NOTE: This review contains MILD SPOILERS for the film.
The personal IS political in this (based on a true story) film now playing widely in the US. I went to a screening last MON night (thanks to free passes via a movie Meetup). The director is Amma Asante; she previously made a big splash w/ Belle. This film has some of the same themes, BUT is set on a much broader/grander stage. The setting is 1947 in London, a place and time when interracial relationships were legal, yet NOT widely viewed positively. You’ll see old-school racism in some scenes, which could be uncomfortable for a modern audience.
Seretse Khama (Oyelowo), the crown prince of Bechunaland (modern-day Botswana), has recently finished his law studies at Oxford. He is articulate, cultured, and a good boxer (which comes in handy in one scene). One night, Seretse meets Ruth Williams (Rosamund Pike), a clerk for an insurance company. She wasn’t expecting to meet anyone special when she tagged along w/ her little sister, Muriel (Laura Carmichael- Lady Edith in Downton Abbey), to a dance at a missionary hall. Ruth is a former WAAF ambulance driver and has a curious mind. They bond first over their idealistic views and love of jazz.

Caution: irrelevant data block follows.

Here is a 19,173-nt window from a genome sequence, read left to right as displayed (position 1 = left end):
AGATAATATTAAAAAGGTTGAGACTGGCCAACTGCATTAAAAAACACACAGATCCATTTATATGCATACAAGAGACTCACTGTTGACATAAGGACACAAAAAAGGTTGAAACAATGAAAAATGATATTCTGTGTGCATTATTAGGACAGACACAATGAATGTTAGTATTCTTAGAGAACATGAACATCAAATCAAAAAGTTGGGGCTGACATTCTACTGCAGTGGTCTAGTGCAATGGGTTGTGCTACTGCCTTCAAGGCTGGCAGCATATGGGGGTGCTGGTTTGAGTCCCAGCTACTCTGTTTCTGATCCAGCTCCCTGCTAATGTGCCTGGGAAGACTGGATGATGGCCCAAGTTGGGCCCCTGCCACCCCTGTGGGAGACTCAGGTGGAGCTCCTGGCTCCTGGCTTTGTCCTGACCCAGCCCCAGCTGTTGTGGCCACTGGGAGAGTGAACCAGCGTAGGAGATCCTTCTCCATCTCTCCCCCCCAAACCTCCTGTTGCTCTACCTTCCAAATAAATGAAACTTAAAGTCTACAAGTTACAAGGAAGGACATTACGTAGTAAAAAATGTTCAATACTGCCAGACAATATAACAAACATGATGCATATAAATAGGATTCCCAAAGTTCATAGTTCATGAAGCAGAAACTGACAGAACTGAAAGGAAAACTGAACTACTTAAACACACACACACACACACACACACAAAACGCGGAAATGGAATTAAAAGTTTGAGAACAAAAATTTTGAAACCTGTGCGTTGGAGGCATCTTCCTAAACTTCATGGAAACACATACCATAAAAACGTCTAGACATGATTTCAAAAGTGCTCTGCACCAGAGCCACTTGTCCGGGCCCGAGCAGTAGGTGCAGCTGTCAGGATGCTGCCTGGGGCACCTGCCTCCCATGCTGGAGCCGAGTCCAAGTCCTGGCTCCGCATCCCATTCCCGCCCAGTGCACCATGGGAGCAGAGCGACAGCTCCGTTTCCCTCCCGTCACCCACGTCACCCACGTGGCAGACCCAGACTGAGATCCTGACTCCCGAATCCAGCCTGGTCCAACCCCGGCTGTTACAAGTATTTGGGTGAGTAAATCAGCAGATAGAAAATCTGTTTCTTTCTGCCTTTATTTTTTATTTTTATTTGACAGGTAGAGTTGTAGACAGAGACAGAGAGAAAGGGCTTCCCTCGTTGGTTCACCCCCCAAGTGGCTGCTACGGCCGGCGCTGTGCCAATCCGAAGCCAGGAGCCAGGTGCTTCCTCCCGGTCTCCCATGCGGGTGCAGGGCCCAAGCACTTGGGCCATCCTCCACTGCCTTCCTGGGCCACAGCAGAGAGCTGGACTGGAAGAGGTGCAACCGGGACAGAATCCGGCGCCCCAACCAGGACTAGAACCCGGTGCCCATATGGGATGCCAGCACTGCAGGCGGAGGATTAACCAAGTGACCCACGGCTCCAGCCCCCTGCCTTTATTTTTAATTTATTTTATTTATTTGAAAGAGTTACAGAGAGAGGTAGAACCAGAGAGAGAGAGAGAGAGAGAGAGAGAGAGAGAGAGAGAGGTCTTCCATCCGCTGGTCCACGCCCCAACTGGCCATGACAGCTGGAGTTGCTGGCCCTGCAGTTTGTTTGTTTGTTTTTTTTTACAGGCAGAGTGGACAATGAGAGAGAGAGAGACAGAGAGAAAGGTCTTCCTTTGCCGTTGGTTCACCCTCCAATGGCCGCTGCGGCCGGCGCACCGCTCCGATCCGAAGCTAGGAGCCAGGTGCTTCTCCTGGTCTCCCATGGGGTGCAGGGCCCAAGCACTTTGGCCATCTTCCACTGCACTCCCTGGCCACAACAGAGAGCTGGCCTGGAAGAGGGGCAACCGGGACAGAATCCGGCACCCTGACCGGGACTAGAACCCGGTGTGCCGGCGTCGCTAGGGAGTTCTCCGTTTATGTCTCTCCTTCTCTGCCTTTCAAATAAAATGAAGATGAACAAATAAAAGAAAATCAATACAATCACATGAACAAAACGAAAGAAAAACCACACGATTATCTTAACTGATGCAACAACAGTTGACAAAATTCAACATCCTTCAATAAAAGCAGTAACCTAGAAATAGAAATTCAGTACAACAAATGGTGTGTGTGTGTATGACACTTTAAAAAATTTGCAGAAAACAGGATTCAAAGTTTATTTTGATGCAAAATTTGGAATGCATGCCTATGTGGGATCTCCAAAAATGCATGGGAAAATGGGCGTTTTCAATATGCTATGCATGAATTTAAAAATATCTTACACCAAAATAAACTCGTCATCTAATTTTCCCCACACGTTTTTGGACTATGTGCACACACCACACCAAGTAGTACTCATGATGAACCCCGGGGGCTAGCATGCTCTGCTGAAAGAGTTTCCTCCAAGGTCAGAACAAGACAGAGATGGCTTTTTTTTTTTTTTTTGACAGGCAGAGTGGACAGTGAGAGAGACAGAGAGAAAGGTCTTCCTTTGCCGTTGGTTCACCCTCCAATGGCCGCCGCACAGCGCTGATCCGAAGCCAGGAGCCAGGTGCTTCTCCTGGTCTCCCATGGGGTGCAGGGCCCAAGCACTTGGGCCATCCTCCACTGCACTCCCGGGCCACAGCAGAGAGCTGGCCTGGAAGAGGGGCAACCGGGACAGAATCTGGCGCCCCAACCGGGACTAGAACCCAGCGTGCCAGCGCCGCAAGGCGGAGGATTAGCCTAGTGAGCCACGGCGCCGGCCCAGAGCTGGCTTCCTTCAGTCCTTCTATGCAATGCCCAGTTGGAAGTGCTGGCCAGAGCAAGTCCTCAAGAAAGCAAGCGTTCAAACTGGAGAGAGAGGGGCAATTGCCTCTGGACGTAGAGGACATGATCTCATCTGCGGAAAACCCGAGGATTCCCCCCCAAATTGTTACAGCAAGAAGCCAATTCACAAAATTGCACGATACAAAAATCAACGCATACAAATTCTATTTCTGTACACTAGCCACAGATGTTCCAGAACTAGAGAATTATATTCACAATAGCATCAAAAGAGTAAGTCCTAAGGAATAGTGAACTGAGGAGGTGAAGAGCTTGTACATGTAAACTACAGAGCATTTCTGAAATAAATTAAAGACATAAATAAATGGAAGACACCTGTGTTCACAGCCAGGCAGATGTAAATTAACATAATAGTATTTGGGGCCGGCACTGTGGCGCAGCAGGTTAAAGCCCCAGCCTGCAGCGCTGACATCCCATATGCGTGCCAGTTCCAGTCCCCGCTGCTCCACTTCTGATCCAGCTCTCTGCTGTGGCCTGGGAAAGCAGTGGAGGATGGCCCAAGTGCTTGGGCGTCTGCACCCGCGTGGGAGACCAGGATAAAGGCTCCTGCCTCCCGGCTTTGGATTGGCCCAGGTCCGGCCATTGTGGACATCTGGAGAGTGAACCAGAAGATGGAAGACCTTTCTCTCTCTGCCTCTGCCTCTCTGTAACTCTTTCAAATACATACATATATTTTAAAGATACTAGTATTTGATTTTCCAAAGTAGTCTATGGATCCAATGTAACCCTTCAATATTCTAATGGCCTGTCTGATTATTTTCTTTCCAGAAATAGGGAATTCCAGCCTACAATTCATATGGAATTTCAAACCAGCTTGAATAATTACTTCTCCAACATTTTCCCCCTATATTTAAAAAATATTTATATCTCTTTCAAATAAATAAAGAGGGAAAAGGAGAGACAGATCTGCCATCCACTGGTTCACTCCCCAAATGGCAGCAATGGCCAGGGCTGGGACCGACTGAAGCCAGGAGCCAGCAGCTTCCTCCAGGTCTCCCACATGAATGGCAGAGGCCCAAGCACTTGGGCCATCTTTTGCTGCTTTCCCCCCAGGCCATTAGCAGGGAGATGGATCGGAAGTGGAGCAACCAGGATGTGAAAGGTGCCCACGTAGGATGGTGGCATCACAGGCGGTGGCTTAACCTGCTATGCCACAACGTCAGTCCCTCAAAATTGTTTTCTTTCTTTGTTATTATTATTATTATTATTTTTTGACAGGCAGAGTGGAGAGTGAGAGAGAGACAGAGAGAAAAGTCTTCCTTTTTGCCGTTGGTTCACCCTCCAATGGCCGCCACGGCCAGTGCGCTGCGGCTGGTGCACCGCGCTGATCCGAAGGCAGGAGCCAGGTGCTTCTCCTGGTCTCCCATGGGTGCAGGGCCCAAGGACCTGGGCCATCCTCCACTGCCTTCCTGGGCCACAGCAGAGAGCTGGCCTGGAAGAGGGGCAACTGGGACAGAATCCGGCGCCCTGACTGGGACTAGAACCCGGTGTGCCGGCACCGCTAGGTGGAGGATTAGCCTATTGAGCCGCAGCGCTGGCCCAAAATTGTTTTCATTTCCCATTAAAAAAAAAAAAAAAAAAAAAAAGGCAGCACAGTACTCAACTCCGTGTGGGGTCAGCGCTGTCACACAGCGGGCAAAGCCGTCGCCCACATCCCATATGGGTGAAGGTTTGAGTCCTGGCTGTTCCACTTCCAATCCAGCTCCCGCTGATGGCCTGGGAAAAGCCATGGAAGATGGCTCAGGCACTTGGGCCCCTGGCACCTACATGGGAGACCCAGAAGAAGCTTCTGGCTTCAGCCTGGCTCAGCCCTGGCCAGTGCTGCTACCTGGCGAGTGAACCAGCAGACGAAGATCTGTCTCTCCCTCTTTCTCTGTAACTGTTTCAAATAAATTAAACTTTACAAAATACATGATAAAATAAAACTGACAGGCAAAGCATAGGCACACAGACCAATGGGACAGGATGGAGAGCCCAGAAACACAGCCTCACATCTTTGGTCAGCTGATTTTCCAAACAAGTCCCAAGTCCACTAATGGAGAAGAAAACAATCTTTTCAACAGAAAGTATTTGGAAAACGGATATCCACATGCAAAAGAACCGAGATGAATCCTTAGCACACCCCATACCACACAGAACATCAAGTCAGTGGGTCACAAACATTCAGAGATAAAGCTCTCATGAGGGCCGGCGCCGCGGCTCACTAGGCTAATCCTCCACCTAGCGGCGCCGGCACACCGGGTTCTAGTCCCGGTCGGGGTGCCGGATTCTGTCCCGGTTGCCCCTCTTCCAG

No man is free who is not master of himself. –Seretse Khama says to his tribe (when he returns home from England)
At that time, Bechunaland (a small, peaceful, yet poor nation) was a protectorate of England. The British government (incl. its reps, like Alistair Canning, played by Jack Davenport) was against the union of the Khamas, which went against the wishes of Seretse’s uncle (the prince regent) and South Africa (which had recently put apartheid into law). Seretse and his African friends consider apartheid as a “disease” which should NOT be allowed to spread.
There is exposition woven into the film; that can be clunky, BUT is needed to give the audience pertinent info. Anton Lesser’s Labour Party minister does a GREAT job w/ it in his (brief) scene, thanks to his deft way of conveying the words. I wanted to see a BIT more of the British minor characters, such as the journalist (Mr. Nash) and the liberal Labour Party members. As for the African actors, the woman playing Seretse’s sister did an especially good job.
As with Belle, the film is beautiful to look at visually. In the first section of the film (set-up/courtship), we see fog, clouds, and less saturation (b/c of the filter used). This is quite different from what we see when we go to Africa; the colors are much more vibrant and the sun (of course) shines brightly.
In my mind, this is NOT only a story of love, BUT one of commitment, which is becoming more and more rare in today’s world (no matter what race/national origin of a couple). In Seretse’s life, his marriage w/ Ruth was what propelled him into a fight with the British government, securing mineral rights for his people, and eventually- forming a democracy. Wow, this is SO much cooler than what went down w/ Edward and Wallis Simpson, right?
NOTE: This review contains SPOILERS for the film.